How do you build a continuously improving system of schools?

How do you build a continuously improving system of schools?

If you spend enough time listening to Patrick Dobard talk about the motivation behind his work, he’ll eventually tell you a story about a little girl named Precious. While visiting a brand-new school shortly after it opened, Dobard found Precious reading and asked her what she thought of her new learning community. Precious, briefly breaking away from her task, smiled up at him and answered with one word: “Perfect.”

Her new school replaced another that had failed to educate its students for decades. Both the closing of the failing school and the opening of a new, high-potential school were controversial decisions, but they sent a message to Precious, her family, and the New Orleans community that all the city’s students deserve a high-quality education.

As the CEO of New Schools for New Orleans and former superintendent of Louisiana’s Recovery School District, Dobard is one of many education leaders who have implemented a strategy for transforming public education that empowers principals to make critical decisions for the benefit of their students, gives all families an opportunity to send their children to high-performing schools, and replaces chronically low-performing schools with high-performing and high-potential schools. The Center for Reinventing Public Education calls this the “portfolio strategy.” The Texas Education Agency refers to the model as “systems of great schools.” Whatever the strategy or the system is called, the fact is that eight very different cities have transformed their education systems using common principles and have seen increased student achievement over time.

New Orleans is one of eight U.S. cities that have seen more students attending more effective schools at a faster pace than in other urban areas. In the cities profiled here — Oakland, D.C., Denver, New Orleans, New York City, Newark, Camden, and Chicago — high-performing schools are increasing, and entire urban education systems are continuously improving. In Chicago, the graduation rate has skyrocketed 30 points since 2002. In Newark, the city’s schools went from the 44th percentile to the 81st percentile in average proficiency rank among demographically similar districts in New Jersey in seven years. Each of the other cities profiled here have equally impressive gains.

Importantly, each city researched has taken its own path.

The stories of systemic education transformation cannot be separated from the stories of the people who led the efforts. The superintendents, school principals, district leaders, parents, and activists featured in these stories — and countless others — worked tirelessly and made critical decisions that ultimately improved education outcomes for students.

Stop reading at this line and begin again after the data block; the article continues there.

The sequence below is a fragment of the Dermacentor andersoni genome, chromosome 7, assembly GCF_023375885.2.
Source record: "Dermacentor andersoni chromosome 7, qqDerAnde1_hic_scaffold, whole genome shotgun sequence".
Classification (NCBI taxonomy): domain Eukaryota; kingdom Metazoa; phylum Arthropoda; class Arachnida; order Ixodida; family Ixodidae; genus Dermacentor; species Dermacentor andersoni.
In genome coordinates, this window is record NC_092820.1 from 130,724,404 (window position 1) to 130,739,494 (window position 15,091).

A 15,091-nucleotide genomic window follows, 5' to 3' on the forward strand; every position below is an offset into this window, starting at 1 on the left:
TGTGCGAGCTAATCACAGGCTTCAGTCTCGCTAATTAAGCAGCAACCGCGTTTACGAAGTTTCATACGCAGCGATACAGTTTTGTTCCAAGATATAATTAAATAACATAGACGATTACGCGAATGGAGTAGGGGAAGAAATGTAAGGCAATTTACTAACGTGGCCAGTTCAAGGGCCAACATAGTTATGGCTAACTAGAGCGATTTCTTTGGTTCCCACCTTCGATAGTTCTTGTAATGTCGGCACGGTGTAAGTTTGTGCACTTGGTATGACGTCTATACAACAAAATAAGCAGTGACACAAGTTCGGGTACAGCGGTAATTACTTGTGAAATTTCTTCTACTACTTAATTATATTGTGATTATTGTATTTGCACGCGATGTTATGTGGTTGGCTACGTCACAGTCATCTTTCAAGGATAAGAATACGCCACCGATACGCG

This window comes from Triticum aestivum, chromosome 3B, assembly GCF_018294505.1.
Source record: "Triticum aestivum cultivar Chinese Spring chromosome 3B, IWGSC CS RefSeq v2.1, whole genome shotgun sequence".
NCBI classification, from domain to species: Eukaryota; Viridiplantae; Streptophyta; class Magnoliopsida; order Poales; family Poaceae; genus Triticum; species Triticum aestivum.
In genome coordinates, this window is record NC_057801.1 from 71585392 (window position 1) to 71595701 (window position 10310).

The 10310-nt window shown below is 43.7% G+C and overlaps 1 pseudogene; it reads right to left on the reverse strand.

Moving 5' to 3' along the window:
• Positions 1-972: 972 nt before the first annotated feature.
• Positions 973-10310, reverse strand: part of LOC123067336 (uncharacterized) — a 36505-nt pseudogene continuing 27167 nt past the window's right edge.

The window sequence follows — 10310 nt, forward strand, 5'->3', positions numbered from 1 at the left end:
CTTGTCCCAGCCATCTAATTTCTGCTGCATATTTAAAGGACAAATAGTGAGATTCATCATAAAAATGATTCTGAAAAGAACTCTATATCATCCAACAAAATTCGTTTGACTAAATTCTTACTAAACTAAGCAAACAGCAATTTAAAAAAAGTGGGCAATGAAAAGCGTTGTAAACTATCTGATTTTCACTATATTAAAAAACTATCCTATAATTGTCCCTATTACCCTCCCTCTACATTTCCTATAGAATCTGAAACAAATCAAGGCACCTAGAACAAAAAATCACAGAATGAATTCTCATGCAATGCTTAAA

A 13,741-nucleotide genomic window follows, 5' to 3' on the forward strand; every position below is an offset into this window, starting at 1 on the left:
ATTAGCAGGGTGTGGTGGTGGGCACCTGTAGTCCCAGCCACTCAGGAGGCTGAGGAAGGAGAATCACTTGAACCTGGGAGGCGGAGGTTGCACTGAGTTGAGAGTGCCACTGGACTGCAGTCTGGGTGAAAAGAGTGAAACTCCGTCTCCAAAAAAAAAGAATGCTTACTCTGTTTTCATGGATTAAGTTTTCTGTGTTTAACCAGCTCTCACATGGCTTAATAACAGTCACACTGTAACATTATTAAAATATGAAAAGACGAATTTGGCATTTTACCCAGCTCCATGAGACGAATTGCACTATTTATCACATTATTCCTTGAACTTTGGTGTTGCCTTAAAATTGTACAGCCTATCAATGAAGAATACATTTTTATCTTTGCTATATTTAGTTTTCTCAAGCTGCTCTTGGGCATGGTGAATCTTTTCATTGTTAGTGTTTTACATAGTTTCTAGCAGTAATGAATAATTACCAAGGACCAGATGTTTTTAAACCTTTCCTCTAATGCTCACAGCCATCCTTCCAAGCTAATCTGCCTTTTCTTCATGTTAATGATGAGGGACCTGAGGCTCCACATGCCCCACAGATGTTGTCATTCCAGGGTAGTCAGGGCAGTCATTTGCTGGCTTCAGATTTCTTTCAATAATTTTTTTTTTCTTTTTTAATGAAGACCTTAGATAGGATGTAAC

And yet, these leaders will be the first to tell you that they made mistakes, would do things differently if they could, and that their cities still have a long way to go until their low-income students and students of color have the same outcomes and opportunities as their more affluent and white peers. Their successes and failures provide current leaders with a body of knowledge from which to build so that the next generation of urban education systems will be more sophisticated, equitable, and driven by the needs and desires of families.

This website was created to show current and future superintendents, members of boards of education, and state education leaders that it’s possible to go beyond incremental academic improvement even in the largest or most politically charged environments. The eight stories here combine the voices, portraits, and stories of real leaders with academic research and data to surface actionable and practical lessons for leaders, for other cities, and for the field. Perhaps the most important lesson is that systemic change that benefits all students is possible.

Others have created high-quality toolkits or playbooks for creating or implementing a citywide education strategy, so you won’t find those resources here. You also won’t find an endorsement for one approach versus another, because each local context is different. All eight cities took their own routes based on what was right for their communities. And lastly, you won’t find every leader reflected in our photography or an exhaustive history of every city’s strategy in our text. Instead, the stories focus on discrete aspects that will be particularly instructive to other education system leaders.

You can begin reading anywhere. Each story has a list of takeaways at the top and takes roughly 13 minutes to read, longer if you explore the embedded links or resources. Feel free to share individual stories or the entire site with those you think will be interested in learning more.

The following organizations are or were clients or funders of Bellwether: New Schools for New Orleans and Center for Reinventing Public Education. Bellwether authors maintained editorial control of these stories.

Last updated on October 23, 2018